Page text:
William Bates (1625–1699): A forgotten Puritan

William Bates (1625–1699): A forgotten Puritan
Credit: National Portrait Gallery, London
Joel Beeke
Joel Beeke Joel R. Beeke (b.1952) is an American Christian pastor and theologian. He is minister of the Reformed Congregation in Grand Rapids, Michigan, and President of Puritan Reformed Theological Seminary.
02 August, 2023 4 min read

William Bates was one of the most popular and esteemed preachers among the Nonconformists. A master of the Puritan plain style of preaching, his stress on piety earned him the name ‘silver-tongued’.

Born in November 1625, he was the son of William Bates, gentleman of St Mary Magdalene parish, Bermondsey, Surrey. He graduated from Queen’s College with a Bachelor of Arts degree in 1645 and a Master of Arts degree in 1648. The following year he became vicar of Tottenham, Middlesex, and a few years later succeeded William Strong as vicar of St Dunstan-in-the-West. Like other Puritans, Bates often lectured at the famous morning exercises at Cripplegate Church.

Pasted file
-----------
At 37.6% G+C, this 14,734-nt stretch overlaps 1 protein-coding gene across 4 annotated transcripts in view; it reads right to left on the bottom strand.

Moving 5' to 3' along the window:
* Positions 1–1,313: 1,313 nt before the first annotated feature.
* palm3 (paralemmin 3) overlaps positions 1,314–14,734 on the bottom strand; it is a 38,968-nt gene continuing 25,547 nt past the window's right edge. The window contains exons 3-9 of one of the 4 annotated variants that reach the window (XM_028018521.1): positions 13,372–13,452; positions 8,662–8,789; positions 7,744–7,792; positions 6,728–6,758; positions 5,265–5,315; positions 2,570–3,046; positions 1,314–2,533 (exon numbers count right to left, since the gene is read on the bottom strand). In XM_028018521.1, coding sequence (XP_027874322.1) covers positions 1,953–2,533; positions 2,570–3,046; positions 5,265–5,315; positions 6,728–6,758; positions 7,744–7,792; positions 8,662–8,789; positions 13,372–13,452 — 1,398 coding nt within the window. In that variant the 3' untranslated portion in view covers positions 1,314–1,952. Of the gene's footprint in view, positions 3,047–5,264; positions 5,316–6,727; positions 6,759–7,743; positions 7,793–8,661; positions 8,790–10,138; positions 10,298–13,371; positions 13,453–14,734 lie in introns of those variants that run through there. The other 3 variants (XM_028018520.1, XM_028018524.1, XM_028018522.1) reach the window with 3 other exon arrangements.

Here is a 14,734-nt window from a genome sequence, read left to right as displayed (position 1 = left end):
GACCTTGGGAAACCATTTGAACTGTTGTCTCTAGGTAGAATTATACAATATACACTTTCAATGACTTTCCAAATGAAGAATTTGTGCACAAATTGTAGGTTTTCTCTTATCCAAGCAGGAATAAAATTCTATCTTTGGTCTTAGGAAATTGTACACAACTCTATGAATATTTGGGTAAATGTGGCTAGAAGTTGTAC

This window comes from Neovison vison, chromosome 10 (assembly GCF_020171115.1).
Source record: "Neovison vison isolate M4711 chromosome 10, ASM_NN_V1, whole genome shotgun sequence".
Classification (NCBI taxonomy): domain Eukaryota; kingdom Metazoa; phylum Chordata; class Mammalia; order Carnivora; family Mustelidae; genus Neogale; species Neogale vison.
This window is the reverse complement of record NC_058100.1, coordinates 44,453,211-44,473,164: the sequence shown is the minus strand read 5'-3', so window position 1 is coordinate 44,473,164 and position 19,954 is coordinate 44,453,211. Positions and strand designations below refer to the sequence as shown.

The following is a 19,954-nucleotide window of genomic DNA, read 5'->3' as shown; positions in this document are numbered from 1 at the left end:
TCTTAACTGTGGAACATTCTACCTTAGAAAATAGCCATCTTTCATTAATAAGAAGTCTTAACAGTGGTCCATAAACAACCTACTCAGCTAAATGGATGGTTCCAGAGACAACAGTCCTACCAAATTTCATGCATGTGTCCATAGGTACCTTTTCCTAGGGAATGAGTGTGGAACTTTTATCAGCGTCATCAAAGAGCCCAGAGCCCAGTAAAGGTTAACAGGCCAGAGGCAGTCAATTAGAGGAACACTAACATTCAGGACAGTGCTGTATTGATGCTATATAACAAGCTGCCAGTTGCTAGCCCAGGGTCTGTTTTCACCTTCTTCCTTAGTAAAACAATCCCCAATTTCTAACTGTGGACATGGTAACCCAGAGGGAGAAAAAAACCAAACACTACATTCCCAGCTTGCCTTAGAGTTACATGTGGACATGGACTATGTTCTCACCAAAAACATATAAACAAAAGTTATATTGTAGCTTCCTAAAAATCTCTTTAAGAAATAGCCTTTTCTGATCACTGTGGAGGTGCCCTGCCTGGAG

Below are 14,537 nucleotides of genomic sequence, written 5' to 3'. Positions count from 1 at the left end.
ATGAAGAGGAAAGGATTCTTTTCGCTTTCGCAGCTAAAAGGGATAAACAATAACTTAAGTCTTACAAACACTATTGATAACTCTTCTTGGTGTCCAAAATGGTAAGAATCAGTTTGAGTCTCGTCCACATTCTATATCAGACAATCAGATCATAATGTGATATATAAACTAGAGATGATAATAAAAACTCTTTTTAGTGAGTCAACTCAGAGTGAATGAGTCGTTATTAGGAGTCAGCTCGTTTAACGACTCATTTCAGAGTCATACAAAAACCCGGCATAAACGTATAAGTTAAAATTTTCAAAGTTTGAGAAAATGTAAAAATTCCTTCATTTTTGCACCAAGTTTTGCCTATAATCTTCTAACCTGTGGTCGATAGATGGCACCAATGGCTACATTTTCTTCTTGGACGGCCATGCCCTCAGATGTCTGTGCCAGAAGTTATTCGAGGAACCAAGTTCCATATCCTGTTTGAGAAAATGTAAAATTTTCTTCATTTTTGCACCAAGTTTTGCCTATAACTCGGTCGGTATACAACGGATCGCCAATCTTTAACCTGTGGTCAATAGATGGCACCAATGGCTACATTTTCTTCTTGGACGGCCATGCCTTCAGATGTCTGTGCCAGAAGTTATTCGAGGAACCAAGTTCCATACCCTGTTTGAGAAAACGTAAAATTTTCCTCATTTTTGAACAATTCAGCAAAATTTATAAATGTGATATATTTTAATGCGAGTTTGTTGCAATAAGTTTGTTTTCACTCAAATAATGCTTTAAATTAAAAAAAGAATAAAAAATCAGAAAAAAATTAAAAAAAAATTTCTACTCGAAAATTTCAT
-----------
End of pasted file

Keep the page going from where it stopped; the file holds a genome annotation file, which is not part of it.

According to Richard Baxter, Bates played a major role in negotiating for the restoration of Charles II. As a reward, he was appointed royal chaplain in 1660.

That same year he was appointed as a commissioner for the approbation of ministers by the Rump Parliament, and was given a doctorate in divinity from Cambridge University by royal mandate.

The following year he represented the Presbyterians as a commissioner at the Savoy Conference, of which one purpose was to review public liturgy. That included pointing out weaknesses in the Book of Common Prayer.

Bates’s first wife died young, as did his first daughter. At age 36, he married Margaret, 21-year-old daughter of Edward Gravenor, gentleman of St Giles Cripplegate. She outlived him by a generation.

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